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Versatile Armstrong carved out a distinguished rugby career


The funeral service of one of Ulster's most versatile sportsmen, Ken Armstrong, will take place at Roselawn Crematorium this afternoon.

Armstrong, who passed away peacefully on Thursday morning at Craigavon Hospital, won two caps for the Irish rugby side in the early 1960s, making his debut against South Africa at Lansdowne Road.

The Dungannon man, part of a fine tradition of out-halves at Stevenson Park that now includes David Humphreys and Paddy Jackson, also displayed plenty of sporting prowess away from the rugby field.

Having also represented Ulster in basketball, and shown a real knack around the golf course, he was on the books of Leicester City Football Club while studying at Loughborough University.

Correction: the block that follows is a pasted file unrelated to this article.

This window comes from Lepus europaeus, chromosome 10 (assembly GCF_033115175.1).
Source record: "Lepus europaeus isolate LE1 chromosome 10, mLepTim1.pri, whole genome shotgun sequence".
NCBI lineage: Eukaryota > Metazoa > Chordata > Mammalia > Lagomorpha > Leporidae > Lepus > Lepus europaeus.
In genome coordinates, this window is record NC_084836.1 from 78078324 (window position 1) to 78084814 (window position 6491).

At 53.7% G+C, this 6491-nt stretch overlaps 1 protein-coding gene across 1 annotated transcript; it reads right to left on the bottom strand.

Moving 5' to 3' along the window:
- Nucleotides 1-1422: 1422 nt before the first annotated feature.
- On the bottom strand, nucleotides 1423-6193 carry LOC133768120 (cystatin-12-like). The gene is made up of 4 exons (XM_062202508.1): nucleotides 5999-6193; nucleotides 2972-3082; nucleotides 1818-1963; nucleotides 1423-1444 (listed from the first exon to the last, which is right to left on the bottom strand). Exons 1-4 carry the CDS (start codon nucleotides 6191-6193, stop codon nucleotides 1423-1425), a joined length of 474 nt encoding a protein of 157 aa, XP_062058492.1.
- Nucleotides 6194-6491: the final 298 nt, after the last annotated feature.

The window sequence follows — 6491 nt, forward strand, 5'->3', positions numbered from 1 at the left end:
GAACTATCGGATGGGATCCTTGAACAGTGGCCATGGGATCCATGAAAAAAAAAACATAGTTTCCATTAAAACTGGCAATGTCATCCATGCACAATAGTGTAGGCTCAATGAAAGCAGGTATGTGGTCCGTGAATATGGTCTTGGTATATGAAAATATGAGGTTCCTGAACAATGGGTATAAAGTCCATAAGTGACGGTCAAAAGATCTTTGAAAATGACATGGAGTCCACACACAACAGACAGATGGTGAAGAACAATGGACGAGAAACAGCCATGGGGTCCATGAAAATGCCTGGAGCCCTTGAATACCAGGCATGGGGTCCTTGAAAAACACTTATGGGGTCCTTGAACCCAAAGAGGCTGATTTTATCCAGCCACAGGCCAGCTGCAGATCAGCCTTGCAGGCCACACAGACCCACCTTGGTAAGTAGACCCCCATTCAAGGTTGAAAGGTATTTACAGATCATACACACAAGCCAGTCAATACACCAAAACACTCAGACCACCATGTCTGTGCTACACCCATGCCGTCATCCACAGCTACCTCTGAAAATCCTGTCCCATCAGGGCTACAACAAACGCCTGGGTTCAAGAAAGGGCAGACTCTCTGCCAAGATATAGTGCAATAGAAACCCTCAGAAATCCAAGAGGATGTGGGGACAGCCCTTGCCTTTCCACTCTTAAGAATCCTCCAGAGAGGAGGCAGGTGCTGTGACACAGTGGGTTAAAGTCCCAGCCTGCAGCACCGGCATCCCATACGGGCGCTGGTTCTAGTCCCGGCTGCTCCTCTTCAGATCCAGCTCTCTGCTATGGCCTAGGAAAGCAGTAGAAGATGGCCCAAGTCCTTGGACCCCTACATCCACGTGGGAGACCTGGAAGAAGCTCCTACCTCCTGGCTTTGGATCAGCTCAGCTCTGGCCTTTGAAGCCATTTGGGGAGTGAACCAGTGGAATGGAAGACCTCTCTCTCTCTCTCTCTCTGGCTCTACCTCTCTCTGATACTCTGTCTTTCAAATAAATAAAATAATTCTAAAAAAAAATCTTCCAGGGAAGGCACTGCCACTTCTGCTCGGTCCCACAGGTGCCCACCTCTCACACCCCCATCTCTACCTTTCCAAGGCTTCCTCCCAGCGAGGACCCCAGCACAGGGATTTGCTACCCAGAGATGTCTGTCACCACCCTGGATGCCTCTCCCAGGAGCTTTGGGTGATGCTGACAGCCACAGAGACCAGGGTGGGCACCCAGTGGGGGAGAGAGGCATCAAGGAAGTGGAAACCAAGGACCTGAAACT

But it was rugby that held the greatest sway, and Armstrong turned out for North as well as his hometown club over the course of a distinguished Ulster career.

He is often recognised as the province's first modern coach having held the reins for three years between 1968 and 1971, with the side losing only one game in the inter-provincial series under his stewardship.

It was a role he held while also head of P.E at Royal School Dungannon.

Despite being a former Grosvenor pupil, and indeed serving as the school's first Head Boy, he taught at the Royal school for 28 years until his retirement in 1982, leading the rugby side to the Schools' Cup final in 1975.


Belfast Telegraph


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